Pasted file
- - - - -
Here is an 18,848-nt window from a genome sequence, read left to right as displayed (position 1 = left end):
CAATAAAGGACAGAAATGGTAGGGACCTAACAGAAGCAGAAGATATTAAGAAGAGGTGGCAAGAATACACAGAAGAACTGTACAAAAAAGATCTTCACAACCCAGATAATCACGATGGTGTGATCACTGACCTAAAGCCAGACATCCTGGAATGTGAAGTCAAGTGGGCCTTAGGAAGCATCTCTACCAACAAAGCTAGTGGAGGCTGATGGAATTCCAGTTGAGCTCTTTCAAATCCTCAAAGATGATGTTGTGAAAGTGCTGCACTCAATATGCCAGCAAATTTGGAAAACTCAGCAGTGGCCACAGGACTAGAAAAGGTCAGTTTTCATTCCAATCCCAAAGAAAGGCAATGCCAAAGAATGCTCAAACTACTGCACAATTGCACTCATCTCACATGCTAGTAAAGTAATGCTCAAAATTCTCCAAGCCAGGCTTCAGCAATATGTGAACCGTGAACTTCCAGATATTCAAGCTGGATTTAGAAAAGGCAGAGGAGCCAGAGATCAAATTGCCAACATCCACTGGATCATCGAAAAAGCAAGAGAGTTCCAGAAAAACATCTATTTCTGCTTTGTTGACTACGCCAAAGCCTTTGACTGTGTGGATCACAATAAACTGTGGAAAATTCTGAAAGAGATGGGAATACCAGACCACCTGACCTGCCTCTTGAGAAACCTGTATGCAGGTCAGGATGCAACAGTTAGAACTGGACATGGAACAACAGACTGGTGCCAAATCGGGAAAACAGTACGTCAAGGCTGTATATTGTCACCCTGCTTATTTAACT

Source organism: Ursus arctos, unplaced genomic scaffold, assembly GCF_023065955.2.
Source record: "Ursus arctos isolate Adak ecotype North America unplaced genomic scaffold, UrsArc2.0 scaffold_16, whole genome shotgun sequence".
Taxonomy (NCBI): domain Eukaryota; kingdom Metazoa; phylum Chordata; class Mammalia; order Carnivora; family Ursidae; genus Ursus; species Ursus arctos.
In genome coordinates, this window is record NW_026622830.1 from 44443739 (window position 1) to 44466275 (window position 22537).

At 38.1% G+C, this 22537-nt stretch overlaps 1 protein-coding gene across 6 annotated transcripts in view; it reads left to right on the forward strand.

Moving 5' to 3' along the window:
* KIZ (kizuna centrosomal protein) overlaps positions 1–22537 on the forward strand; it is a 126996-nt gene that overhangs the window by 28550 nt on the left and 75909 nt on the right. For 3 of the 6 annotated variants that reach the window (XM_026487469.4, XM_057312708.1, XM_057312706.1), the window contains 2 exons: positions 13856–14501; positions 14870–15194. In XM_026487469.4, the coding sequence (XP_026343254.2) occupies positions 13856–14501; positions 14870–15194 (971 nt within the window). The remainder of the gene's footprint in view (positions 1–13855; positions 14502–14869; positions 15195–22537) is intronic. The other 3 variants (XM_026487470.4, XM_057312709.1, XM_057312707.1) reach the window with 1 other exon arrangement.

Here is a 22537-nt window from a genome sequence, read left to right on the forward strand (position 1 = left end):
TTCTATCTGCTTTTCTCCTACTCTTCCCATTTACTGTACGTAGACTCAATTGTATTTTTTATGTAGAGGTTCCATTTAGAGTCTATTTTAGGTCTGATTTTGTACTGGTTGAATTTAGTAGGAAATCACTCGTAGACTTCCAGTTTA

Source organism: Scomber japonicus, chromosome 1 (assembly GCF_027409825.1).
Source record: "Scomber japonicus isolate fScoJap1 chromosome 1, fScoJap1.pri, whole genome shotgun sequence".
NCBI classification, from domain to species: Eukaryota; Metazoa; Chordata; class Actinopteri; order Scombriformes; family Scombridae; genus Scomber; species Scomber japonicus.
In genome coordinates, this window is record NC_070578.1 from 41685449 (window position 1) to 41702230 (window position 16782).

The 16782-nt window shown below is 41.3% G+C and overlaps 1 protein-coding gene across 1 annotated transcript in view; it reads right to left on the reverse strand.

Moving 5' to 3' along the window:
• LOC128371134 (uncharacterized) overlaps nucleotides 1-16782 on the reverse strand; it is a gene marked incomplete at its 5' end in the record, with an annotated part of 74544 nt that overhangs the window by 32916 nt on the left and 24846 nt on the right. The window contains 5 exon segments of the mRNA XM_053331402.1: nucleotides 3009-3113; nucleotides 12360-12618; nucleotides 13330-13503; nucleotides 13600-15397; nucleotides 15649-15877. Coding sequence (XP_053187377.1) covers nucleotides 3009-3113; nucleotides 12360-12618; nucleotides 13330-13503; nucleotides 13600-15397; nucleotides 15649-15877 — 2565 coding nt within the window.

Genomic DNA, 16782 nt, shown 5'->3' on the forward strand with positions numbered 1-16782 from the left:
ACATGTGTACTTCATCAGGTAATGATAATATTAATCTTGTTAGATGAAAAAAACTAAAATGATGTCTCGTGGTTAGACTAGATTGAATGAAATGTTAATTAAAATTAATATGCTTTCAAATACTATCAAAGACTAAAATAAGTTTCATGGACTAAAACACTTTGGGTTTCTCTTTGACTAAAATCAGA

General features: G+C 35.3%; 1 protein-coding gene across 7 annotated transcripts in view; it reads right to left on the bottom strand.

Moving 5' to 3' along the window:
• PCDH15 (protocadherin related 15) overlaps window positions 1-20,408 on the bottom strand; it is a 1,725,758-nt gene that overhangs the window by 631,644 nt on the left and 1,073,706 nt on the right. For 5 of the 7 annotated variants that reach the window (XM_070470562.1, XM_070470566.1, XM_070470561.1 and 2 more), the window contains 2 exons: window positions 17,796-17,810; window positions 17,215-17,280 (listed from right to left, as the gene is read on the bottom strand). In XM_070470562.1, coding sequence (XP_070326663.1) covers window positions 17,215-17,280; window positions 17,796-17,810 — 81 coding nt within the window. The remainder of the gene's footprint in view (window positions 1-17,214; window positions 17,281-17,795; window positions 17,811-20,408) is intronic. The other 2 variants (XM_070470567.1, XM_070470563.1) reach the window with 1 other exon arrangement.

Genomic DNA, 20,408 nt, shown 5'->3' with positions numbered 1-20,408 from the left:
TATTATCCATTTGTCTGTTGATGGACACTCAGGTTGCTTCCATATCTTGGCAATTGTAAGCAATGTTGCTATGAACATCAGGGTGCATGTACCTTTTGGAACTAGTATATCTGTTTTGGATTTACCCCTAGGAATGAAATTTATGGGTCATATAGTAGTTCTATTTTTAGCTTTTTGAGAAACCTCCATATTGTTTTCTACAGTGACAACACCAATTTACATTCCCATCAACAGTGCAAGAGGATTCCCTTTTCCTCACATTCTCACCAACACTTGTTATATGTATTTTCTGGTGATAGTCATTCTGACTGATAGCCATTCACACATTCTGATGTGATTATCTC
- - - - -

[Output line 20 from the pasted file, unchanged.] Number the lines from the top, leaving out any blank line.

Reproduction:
ACATGTGTACTTCATCAGGTAATGATAATATTAATCTTGTTAGATGAAAAAAACTAAAATGATGTCTCGTGGTTAGACTAGATTGAATGAAATGTTAATTAAAATTAATATGCTTTCAAATACTATCAAAGACTAAAATAAGTTTCATGGACTAAAACACTTTGGGTTTCTCTTTGACTAAAATCAGA